By B. Nimal Veerasingham.
Growing up barley a few hundred yards away from the meandering and mesmerizing Batticaloa lagoon had its magical moments. The swilling frothy waves dancing in the sun rays, and gently touching the sandy shores were a sight that never fades from memory. The mangroves, prawns, jelly fish, green algae, and the distinct lake smell –are elements that embody the surrounding of a lagoon dweller.
To me, the Saturday morning bike ride with my father, along the Southern edge of Lake Road dotted with colonial government bungalows with panoramic views, gave me reason to be awestruck. It’s largely due to the wholesome lagoon effect -everything from the moored cranes and sea birds on the marooned tree trunks, the smell of seaweeds hauled by fishermen trying their nets from the shore, the glitter of the rising sun, and the circles of outrigger canoes where groups of fishermen try their luck. Occasionally, my father would call the fishermen to see whether there was anything to buy for lunch.
Then there were the howls of foxes, mostly during the fading evening light across the lake, where the vast paddy lands crisscross the hinterland. My grandmother would at times point to their movements interpreting them as a call to the pack, foretelling the death of livestock. The jolt of fire that could be seen moving on the waves during dusk is not a mystery to insiders. I am not talking of the release of Methane gases in the mangroves or some fiery ghosts showing their prowess over the lagoon – but the skillful youth floating bounded banana trunks together, to host a burning log fire on the cap of a tar barrel!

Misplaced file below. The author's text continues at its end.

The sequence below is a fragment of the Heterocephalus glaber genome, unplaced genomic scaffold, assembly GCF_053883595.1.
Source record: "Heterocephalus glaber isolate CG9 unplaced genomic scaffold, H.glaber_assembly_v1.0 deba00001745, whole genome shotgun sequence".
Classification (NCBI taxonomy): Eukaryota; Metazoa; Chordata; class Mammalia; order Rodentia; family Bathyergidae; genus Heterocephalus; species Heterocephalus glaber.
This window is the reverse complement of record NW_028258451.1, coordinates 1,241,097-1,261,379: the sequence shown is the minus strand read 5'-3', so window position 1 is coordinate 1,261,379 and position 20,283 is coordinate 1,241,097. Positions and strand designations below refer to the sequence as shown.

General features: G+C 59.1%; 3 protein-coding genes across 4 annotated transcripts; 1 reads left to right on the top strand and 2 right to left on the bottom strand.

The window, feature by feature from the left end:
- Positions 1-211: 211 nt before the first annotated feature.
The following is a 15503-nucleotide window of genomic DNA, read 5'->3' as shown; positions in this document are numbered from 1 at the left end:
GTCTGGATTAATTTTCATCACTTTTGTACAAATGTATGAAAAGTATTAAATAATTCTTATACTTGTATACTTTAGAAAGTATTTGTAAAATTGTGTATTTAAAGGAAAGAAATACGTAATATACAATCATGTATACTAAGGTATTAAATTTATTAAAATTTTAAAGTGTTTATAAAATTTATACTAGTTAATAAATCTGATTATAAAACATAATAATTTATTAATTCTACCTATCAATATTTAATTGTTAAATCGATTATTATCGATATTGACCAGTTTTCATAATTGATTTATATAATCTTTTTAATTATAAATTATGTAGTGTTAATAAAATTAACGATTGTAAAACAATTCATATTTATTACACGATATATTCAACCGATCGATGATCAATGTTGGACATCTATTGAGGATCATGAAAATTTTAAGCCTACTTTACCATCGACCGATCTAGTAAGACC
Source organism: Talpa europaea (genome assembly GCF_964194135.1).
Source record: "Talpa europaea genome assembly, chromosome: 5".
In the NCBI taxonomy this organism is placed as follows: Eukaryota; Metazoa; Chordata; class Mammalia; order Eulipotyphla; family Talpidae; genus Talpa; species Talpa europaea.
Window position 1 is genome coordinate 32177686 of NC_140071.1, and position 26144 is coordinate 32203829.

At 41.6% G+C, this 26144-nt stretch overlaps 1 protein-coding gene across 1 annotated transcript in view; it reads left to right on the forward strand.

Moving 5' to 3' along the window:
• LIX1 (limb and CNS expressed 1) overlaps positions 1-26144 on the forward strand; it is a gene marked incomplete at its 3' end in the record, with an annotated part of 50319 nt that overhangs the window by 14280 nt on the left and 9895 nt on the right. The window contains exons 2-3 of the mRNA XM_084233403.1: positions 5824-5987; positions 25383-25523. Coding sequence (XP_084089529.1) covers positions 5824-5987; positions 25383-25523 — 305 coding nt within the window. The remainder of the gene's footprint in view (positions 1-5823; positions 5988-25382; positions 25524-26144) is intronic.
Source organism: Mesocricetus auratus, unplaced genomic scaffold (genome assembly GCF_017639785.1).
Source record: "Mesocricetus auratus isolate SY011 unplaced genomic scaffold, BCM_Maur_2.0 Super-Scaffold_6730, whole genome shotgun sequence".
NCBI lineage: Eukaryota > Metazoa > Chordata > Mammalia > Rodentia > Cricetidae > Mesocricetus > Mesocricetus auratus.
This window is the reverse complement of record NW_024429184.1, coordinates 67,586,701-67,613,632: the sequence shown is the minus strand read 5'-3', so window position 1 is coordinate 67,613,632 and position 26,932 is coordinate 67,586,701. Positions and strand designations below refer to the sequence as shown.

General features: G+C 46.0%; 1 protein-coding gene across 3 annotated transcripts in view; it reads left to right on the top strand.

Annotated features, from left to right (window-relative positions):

The December monsoon brings another round of excitement – the rising lagoon waters that engulf, initially the lake road and gradually move inland. Our house was on higher ground, so the lake water hardly reaches. But to compensate for that, we walk on the flooded lake road, usually by a foot or two – like the moon-walkers, and try our luck on casting the rod for the fish flowing in from the surrounding tributary ponds.
I realised the unique DNA of the Batticaloa lagoon and its surroundings’ enormity, only when I came of age – during my escapades with the roots of my worldly journey. Everyone at one point of their lives will want to go back to see the beginnings, as they age with related enlightenment. It is kind of what Salmon does – going back to the swamps all the way from the sea it lived, to where it all began – the place where it was originally hatched – to lay its eggs before it breathes the last.
The very name ‘Mattakalapu’ in Tamil simply denotes a ‘flat lagoon’. It could be said that Batticaloa’s entwinement with culture, arts, poetry, literature, cuisine, drama and folklore has a strong association with the lagoon and the surrounding regional landscape – providing a romantic mysticism that could only be felt intimately when you succumb to the call of the lagoon.
The lagoon Veneto